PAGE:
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AUBURN, AL (WSFA) -
Auburn music students will soon be heading to New York City to sing songs written by their professor. The Powells met as college students at Alabama State University and they've been making "beautiful music" together ever since.
The husband-and-wife professors don't just teach music. They create it.
Out of all the composers around the world, The American Guild of Organists selected Auburn professor Dr. Rosephanye Powell to create a work based on a biblical character. She spent a year writing "The Cry of Jeremiah".
"'Cry' is a more respectable way of saying 'complaint'," Dr. Powell says.
Since Rosephanye narrates part of the performance, she relies on a conductor to director the choir and orchestra. Her conductor is her husband, fellow Auburn professor Dr. William Powell.
"She's the composer. It's her piece," William says. "It's got to go the way she wants it to go, because it's her concept."
"A lot of things I would have to clean up with another composer, or show my interpretation. We save time cause he's already there," Rosephanye explains.
Auburn students have performed "The Cry of Jeremiah" several times.
"The satisfaction is just seeing it all come together," William admits.
"It's four movements," Rosephanye says of her work, "and the first three movements, are just three different complaints against God. The first movement, he is like many preachers today. He said that God's word is in him like a fire, and even if he tries not to preach it, he has to," Rosephanye says. "Then in the second movement, he goes and expresses to God, "You have deceived me!""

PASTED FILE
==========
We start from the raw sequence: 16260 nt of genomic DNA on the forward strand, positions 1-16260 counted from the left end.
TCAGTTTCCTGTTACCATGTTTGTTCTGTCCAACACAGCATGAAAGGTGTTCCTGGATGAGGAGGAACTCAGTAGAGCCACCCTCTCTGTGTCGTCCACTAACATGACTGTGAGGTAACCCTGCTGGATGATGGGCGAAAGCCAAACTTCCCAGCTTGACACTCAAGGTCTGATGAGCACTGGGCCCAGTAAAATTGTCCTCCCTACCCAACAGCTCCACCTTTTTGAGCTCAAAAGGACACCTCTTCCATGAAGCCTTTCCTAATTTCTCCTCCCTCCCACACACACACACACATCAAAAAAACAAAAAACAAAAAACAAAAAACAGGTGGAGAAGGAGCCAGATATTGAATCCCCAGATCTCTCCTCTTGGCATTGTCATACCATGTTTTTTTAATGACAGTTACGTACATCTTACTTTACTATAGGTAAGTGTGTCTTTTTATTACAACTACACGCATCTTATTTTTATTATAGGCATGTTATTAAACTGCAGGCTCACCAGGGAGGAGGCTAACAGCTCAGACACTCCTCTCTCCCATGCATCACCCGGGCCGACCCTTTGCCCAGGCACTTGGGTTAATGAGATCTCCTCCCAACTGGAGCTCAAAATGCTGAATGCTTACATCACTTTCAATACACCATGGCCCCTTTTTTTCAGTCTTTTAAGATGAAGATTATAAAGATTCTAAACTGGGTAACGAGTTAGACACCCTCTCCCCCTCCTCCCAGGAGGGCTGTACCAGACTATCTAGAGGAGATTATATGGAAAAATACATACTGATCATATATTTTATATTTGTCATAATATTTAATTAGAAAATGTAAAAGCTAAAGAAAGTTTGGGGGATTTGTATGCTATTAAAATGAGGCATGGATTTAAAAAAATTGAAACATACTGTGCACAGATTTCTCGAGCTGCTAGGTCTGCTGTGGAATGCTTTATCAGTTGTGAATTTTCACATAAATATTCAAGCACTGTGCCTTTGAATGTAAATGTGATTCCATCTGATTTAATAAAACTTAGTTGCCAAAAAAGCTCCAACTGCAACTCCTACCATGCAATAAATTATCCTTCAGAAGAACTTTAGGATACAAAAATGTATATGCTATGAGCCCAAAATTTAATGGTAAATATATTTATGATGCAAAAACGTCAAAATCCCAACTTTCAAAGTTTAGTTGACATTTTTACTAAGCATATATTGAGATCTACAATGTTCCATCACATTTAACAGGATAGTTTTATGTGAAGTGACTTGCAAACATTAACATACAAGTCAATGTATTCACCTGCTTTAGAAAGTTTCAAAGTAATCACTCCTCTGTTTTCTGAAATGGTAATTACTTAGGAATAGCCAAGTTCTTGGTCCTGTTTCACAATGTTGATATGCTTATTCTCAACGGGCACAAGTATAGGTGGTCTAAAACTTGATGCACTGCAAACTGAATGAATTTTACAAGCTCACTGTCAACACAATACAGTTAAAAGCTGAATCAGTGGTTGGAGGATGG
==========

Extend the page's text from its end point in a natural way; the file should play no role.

"And all this happens in one chapter," she explains. "He complains, I've been deceived by God. In the third movement, he says, "Cursed be the day I was born." And in that last movement, as we move through "cursed," where he comes to reconcile, he's the better for what he's gone through."
"Even though the problem itself doesn't change, our perspective changes. And then therefore, we have hope. Otherwise we're in despair," William adds.
"Everything he's gone through, or will go through, will make him stronger, and because of that, he can shout, "hallelujah", Rosephanye says.
"I think really for me, the keyword would be hope," William admits. "Trust in God, believe that he will deliver you. That's what the message of the song is. Those are the actual words from the song. There's hope, and you can move forward."
"We go through a difficult place, and we're angry about being there," Rosephanye says. "And when we look back down the road, we say, "I wouldn't want to do it again, but that place changed me." And in a way we're thankful for it. And I think that's the cycle of life for the believer. To end here in a place of bitterness, but ultimately saying, regardless, God is good."
After one final preview performance at Tuskegee with the Golden Voices Concert Choir, it's on to the big stage in the Big Apple: New York City and The Lincoln Center for Performing Arts.
"It'll be overwhelming. It'll be one of joy, especially [since] it's not often a composer gets to be a part of the performance process. If it does what it has done in the past, I will receive great pleasure, because I should end up seeing that in the audience. It will be a very sophisticated audience. And to know that they have been moved by this work, that's what a composer lives for."
The Auburn Choir leaves for New York in a week. They'll be joined by singers from all over the country. The concert is May 10.
The Powells say they dream that one day there will be a performing arts center on campus at Auburn.